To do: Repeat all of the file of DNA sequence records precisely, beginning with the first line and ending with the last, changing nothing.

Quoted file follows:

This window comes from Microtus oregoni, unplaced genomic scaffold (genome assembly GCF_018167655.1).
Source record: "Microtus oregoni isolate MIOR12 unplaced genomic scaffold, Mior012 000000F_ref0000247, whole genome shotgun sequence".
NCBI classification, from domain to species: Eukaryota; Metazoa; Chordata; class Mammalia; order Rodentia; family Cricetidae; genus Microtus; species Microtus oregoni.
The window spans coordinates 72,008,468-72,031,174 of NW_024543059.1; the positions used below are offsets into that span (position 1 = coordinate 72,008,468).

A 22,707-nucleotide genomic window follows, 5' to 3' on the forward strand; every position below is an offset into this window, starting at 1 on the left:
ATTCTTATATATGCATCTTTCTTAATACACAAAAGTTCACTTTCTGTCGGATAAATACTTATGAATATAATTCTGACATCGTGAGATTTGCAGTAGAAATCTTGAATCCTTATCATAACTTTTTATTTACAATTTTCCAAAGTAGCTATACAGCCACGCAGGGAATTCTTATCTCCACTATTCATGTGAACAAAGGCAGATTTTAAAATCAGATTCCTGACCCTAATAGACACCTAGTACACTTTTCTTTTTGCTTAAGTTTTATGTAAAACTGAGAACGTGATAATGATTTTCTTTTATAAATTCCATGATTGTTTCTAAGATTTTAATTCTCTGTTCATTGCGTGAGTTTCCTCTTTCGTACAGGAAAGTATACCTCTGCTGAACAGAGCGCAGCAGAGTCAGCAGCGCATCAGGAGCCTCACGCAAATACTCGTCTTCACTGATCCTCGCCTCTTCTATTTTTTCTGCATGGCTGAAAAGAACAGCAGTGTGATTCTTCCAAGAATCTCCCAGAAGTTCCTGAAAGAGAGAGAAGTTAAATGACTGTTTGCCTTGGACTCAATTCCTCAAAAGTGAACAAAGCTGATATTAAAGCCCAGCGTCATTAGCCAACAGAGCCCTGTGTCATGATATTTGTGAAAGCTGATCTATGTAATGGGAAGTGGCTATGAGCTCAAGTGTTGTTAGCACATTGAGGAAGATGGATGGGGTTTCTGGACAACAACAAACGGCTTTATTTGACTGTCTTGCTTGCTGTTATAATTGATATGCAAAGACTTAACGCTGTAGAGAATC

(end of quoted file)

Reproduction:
This window comes from Microtus oregoni, unplaced genomic scaffold (genome assembly GCF_018167655.1).
Source record: "Microtus oregoni isolate MIOR12 unplaced genomic scaffold, Mior012 000000F_ref0000247, whole genome shotgun sequence".
NCBI classification, from domain to species: Eukaryota; Metazoa; Chordata; class Mammalia; order Rodentia; family Cricetidae; genus Microtus; species Microtus oregoni.
The window spans coordinates 72,008,468-72,031,174 of NW_024543059.1; the positions used below are offsets into that span (position 1 = coordinate 72,008,468).

A 22,707-nucleotide genomic window follows, 5' to 3' on the forward strand; every position below is an offset into this window, starting at 1 on the left:
ATTCTTATATATGCATCTTTCTTAATACACAAAAGTTCACTTTCTGTCGGATAAATACTTATGAATATAATTCTGACATCGTGAGATTTGCAGTAGAAATCTTGAATCCTTATCATAACTTTTTATTTACAATTTTCCAAAGTAGCTATACAGCCACGCAGGGAATTCTTATCTCCACTATTCATGTGAACAAAGGCAGATTTTAAAATCAGATTCCTGACCCTAATAGACACCTAGTACACTTTTCTTTTTGCTTAAGTTTTATGTAAAACTGAGAACGTGATAATGATTTTCTTTTATAAATTCCATGATTGTTTCTAAGATTTTAATTCTCTGTTCATTGCGTGAGTTTCCTCTTTCGTACAGGAAAGTATACCTCTGCTGAACAGAGCGCAGCAGAGTCAGCAGCGCATCAGGAGCCTCACGCAAATACTCGTCTTCACTGATCCTCGCCTCTTCTATTTTTTCTGCATGGCTGAAAAGAACAGCAGTGTGATTCTTCCAAGAATCTCCCAGAAGTTCCTGAAAGAGAGAGAAGTTAAATGACTGTTTGCCTTGGACTCAATTCCTCAAAAGTGAACAAAGCTGATATTAAAGCCCAGCGTCATTAGCCAACAGAGCCCTGTGTCATGATATTTGTGAAAGCTGATCTATGTAATGGGAAGTGGCTATGAGCTCAAGTGTTGTTAGCACATTGAGGAAGATGGATGGGGTTTCTGGACAACAACAAACGGCTTTATTTGACTGTCTTGCTTGCTGTTATAATTGATATGCAAAGACTTAACGCTGTAGAGAATC